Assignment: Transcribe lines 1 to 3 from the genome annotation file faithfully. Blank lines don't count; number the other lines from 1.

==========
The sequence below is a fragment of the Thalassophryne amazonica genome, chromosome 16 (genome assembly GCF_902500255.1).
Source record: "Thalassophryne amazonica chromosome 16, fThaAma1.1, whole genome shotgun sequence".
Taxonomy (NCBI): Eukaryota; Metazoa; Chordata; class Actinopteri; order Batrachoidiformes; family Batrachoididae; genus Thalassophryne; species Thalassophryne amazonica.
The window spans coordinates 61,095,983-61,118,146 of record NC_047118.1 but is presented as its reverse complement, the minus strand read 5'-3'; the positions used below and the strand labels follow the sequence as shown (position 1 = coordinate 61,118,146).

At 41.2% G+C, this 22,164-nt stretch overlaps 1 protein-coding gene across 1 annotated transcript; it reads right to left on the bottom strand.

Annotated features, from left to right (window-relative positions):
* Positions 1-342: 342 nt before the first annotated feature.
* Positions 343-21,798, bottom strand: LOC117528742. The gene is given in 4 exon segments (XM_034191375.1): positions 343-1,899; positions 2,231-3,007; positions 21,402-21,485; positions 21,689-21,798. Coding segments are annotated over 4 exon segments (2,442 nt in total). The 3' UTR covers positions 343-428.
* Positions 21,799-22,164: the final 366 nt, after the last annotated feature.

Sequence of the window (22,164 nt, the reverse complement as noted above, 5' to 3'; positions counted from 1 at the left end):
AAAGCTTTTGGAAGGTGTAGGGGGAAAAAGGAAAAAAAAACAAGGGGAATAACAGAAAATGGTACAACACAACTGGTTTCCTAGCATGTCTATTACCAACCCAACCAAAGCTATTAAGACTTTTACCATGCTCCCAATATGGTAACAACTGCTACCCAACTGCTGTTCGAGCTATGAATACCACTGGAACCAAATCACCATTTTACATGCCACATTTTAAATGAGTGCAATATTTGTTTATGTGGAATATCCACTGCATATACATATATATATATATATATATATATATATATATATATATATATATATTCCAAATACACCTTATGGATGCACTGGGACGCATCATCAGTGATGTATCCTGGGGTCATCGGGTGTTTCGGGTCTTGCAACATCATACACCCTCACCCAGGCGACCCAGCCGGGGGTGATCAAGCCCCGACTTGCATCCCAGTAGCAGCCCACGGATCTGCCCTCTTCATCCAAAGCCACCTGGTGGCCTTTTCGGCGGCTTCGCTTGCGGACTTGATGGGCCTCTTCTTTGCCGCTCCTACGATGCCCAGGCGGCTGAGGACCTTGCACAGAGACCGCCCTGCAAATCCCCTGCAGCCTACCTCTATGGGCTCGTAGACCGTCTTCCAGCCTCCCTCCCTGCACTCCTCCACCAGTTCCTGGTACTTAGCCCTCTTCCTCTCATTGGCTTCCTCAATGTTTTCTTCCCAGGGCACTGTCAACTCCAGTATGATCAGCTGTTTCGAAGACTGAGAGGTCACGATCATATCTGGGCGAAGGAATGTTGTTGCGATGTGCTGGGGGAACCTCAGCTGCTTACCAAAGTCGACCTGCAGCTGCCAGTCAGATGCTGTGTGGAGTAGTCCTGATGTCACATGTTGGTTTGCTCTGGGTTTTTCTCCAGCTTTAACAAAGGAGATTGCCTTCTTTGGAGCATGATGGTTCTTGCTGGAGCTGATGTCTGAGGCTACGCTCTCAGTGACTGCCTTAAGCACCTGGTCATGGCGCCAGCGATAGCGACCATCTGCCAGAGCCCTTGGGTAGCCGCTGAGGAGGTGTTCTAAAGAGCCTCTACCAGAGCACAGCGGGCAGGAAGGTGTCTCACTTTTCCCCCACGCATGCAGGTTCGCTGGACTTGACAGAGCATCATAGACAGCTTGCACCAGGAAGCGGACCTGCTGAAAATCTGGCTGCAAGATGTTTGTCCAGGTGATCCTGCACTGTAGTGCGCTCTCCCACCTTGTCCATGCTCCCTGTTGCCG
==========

The sequence below is a fragment of the Thalassophryne amazonica genome, chromosome 16 (genome assembly GCF_902500255.1).
Source record: "Thalassophryne amazonica chromosome 16, fThaAma1.1, whole genome shotgun sequence".
Taxonomy (NCBI): Eukaryota; Metazoa; Chordata; class Actinopteri; order Batrachoidiformes; family Batrachoididae; genus Thalassophryne; species Thalassophryne amazonica.